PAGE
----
Deciphering the extra-telomeric function of Rap1, a metabolic regulator counteracting obesity Agnel Sfeir Project Summary: The telomere-binding protein Rap1 is part of the protective protein complex that binds mammalian telomeres. It was recently found to have additional non-telomeric functions, acting as a transcriptional cofactor for different biological processes. To explore its function more thoroughly, we disrupted mouse Rap1 in vivo and reported its unanticipated role in metabolic regulation and body-weight homeostasis. Rap1 inhibition resulted in dysregulation of hepatic and adipose function, leading to glucose intolerance, insulin resistance, liver steatosis, and excess fat accumulation, resulting in eventual late-onset obesity. At the cellular level, Rap1 appears to play a pivotal role in the transcriptional cascade that controls adipocyte differentiation. Using a separation-of-function allele, we found that the metabolic function of Rap1 is independent of its recruitment to TTAGGG binding elements found at telomeres, we identify a number of possible interactors that might aid Rap1 in its metabolic function. In conclusion, our recent study, together with ongoing experiments, underscores an intriguing function for the most conserved telomere-binding protein, forging an interesting link between telomere biology and metabolic signaling. In this project, we will decipher the underlying mechanism by which Rap1 controls metabolism. Specifically, we will explore the in vivo function and mechanism of Rap1 using a set of molecular and genetic tools. We hypothesize that Rap1 regulates adipose tissue function, mainly by impinging on the transcriptional cascade that controls the remodeling of white-to-beige fat. The impact of Rap1 on metabolic gene expression is most consistent with its propensity to behave as an adaptor protein, acting within the context of a larger transcriptional complex that we plan to characterize. The extra-telomeric function of a bone fide telomere binding protein raises the intriguing possibility of telomeres behaving as a storage site for this transcriptional regulator, thereby regulating Rap1 nucleoplasmic pools available to participate in metabolism. All in all, our study is expected to provide insight into Rap1 function in metabolic control, which is pivotal for understanding dysregulation that arises when this process is mismanaged, for example in age-dependent metabolic disorders. Furthermore, our study might help identify potential therapeutic strategies for regulating excess fat accumulation and protecting against metabolic derangements.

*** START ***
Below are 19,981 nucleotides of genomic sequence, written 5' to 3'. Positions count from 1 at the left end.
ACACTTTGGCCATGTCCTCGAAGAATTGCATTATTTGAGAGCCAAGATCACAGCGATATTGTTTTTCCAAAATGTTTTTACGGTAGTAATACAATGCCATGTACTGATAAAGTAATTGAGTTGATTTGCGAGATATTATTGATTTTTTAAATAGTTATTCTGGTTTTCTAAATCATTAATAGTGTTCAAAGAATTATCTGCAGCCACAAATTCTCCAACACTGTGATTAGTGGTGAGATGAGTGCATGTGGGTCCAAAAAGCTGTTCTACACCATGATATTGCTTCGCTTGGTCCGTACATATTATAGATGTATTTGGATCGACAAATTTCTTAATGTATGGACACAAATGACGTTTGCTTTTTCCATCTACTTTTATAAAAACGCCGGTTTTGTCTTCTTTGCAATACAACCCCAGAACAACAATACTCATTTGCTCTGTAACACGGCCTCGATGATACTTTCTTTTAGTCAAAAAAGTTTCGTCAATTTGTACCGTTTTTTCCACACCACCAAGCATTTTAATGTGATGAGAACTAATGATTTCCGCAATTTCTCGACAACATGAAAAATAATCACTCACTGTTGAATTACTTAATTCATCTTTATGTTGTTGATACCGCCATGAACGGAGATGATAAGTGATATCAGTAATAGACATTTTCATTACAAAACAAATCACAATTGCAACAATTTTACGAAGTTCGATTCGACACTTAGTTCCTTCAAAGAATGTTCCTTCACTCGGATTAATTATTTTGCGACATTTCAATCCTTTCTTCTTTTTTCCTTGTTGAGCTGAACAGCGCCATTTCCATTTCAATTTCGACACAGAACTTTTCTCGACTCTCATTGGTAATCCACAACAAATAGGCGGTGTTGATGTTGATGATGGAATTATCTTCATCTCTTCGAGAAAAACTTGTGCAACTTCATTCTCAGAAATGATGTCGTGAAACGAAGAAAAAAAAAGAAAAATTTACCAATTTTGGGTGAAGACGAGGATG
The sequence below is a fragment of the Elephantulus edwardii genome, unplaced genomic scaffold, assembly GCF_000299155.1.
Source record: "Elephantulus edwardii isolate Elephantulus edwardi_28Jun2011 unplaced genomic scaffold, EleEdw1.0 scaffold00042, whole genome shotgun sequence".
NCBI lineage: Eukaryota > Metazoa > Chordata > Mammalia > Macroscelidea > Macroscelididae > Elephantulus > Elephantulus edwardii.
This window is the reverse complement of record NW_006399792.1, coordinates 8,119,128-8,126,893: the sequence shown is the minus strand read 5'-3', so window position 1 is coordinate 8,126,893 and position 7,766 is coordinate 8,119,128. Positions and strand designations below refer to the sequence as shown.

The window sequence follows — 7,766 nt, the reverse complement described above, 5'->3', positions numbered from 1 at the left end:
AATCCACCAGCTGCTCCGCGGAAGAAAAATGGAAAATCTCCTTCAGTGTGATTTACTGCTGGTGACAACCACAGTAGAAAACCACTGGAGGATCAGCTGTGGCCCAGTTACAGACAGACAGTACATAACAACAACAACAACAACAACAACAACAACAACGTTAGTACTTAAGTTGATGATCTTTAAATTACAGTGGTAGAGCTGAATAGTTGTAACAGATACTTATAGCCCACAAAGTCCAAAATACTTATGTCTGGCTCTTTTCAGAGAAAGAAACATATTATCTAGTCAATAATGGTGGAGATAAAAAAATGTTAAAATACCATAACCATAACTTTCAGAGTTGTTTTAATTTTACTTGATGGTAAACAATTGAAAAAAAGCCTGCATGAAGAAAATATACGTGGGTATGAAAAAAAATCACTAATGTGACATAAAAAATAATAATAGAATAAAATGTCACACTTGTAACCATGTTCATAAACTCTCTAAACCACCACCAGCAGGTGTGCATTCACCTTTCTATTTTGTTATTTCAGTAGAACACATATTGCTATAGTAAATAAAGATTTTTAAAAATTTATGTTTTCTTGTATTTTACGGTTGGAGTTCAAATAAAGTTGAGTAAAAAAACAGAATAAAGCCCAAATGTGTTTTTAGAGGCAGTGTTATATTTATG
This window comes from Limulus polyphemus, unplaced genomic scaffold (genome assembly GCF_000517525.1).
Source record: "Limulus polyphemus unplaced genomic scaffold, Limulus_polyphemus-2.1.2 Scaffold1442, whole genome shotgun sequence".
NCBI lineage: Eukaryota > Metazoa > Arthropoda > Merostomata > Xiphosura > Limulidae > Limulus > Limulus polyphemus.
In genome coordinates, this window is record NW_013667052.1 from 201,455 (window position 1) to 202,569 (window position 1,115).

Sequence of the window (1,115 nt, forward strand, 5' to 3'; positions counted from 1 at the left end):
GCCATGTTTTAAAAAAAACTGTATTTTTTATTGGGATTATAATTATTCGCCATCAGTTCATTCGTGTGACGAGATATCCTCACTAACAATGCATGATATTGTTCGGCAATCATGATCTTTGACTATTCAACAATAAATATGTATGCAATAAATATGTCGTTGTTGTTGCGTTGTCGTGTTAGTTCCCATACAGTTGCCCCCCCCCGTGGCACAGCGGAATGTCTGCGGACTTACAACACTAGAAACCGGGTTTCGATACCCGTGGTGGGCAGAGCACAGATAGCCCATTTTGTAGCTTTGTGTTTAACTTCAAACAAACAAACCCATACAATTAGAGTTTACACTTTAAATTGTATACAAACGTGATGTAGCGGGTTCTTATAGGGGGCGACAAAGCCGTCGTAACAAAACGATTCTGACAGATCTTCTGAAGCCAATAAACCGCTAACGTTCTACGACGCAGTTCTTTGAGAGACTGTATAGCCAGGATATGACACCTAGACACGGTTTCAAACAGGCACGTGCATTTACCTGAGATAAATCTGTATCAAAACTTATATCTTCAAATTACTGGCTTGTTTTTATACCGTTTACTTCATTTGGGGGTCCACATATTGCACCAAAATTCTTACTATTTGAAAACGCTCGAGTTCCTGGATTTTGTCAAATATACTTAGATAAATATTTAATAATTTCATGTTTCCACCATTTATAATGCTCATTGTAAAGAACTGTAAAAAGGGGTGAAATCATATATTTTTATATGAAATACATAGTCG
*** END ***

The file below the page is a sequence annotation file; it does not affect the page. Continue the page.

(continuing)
Aberrant regulation of glucose and lipid homeostasis leads to metabolic syndrome and obesity. Our recent data demonstrate that loss of Rap1, a bone fide telomere binding protein that is also capable of acting as a transcription factor leads to dysregulated hepatic function, glucose intolerance, and insulin resistance, ultimately culminating in late-onset obesity in the mouse. In this proposal, we will investigate the mechanism by which Rap1 regulates adipose function and metabolic disorders. This work will provide critical insight into a regulatory mechanism used by telomeres to exert control over metabolism and may identify potential therapeutic strategies for regulating excess fat accumulation and age-dependent metabolic disorders.